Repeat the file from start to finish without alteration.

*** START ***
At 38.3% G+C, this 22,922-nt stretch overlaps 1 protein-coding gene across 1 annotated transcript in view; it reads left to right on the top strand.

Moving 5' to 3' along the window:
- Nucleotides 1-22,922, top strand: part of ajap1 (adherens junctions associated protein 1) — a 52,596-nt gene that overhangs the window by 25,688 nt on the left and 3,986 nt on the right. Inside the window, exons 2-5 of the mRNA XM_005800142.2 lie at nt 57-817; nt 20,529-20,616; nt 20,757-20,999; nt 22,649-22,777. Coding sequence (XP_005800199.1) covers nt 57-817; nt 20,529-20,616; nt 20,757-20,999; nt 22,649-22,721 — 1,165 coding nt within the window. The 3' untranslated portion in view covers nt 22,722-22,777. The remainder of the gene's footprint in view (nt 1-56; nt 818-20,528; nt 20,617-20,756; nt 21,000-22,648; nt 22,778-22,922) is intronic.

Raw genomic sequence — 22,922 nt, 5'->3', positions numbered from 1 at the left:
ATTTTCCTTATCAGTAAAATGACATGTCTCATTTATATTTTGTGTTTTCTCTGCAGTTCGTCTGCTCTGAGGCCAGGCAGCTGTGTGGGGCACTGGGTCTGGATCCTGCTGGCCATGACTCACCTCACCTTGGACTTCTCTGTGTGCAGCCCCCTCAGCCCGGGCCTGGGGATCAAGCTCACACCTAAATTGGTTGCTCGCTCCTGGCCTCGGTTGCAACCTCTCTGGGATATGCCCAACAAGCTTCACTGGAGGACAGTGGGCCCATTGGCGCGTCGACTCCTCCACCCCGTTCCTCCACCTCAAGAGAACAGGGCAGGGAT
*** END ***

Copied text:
At 38.3% G+C, this 22,922-nt stretch overlaps 1 protein-coding gene across 1 annotated transcript in view; it reads left to right on the top strand.

Moving 5' to 3' along the window:
- Nucleotides 1-22,922, top strand: part of ajap1 (adherens junctions associated protein 1) — a 52,596-nt gene that overhangs the window by 25,688 nt on the left and 3,986 nt on the right. Inside the window, exons 2-5 of the mRNA XM_005800142.2 lie at nt 57-817; nt 20,529-20,616; nt 20,757-20,999; nt 22,649-22,777. Coding sequence (XP_005800199.1) covers nt 57-817; nt 20,529-20,616; nt 20,757-20,999; nt 22,649-22,721 — 1,165 coding nt within the window. The 3' untranslated portion in view covers nt 22,722-22,777. The remainder of the gene's footprint in view (nt 1-56; nt 818-20,528; nt 20,617-20,756; nt 21,000-22,648; nt 22,778-22,922) is intronic.

Raw genomic sequence — 22,922 nt, 5'->3', positions numbered from 1 at the left:
ATTTTCCTTATCAGTAAAATGACATGTCTCATTTATATTTTGTGTTTTCTCTGCAGTTCGTCTGCTCTGAGGCCAGGCAGCTGTGTGGGGCACTGGGTCTGGATCCTGCTGGCCATGACTCACCTCACCTTGGACTTCTCTGTGTGCAGCCCCCTCAGCCCGGGCCTGGGGATCAAGCTCACACCTAAATTGGTTGCTCGCTCCTGGCCTCGGTTGCAACCTCTCTGGGATATGCCCAACAAGCTTCACTGGAGGACAGTGGGCCCATTGGCGCGTCGACTCCTCCACCCCGTTCCTCCACCTCAAGAGAACAGGGCAGGGAT